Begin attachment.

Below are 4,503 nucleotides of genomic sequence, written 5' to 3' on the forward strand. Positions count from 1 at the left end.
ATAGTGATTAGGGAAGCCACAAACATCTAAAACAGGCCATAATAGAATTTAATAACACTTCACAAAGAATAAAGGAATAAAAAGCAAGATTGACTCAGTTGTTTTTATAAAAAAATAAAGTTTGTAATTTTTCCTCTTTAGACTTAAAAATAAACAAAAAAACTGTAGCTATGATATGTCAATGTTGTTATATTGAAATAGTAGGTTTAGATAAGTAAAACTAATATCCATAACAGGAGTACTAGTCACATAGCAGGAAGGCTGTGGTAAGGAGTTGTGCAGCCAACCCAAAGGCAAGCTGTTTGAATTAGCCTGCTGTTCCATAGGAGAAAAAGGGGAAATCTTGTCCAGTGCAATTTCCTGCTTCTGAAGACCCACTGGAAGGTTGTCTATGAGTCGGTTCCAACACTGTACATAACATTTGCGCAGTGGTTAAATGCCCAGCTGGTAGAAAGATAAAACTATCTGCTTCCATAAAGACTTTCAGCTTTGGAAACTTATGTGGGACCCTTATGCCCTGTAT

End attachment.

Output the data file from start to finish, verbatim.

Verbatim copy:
Below are 4,503 nucleotides of genomic sequence, written 5' to 3' on the forward strand. Positions count from 1 at the left end.
ATAGTGATTAGGGAAGCCACAAACATCTAAAACAGGCCATAATAGAATTTAATAACACTTCACAAAGAATAAAGGAATAAAAAGCAAGATTGACTCAGTTGTTTTTATAAAAAAATAAAGTTTGTAATTTTTCCTCTTTAGACTTAAAAATAAACAAAAAAACTGTAGCTATGATATGTCAATGTTGTTATATTGAAATAGTAGGTTTAGATAAGTAAAACTAATATCCATAACAGGAGTACTAGTCACATAGCAGGAAGGCTGTGGTAAGGAGTTGTGCAGCCAACCCAAAGGCAAGCTGTTTGAATTAGCCTGCTGTTCCATAGGAGAAAAAGGGGAAATCTTGTCCAGTGCAATTTCCTGCTTCTGAAGACCCACTGGAAGGTTGTCTATGAGTCGGTTCCAACACTGTACATAACATTTGCGCAGTGGTTAAATGCCCAGCTGGTAGAAAGATAAAACTATCTGCTTCCATAAAGACTTTCAGCTTTGGAAACTTATGTGGGACCCTTATGCCCTGTAT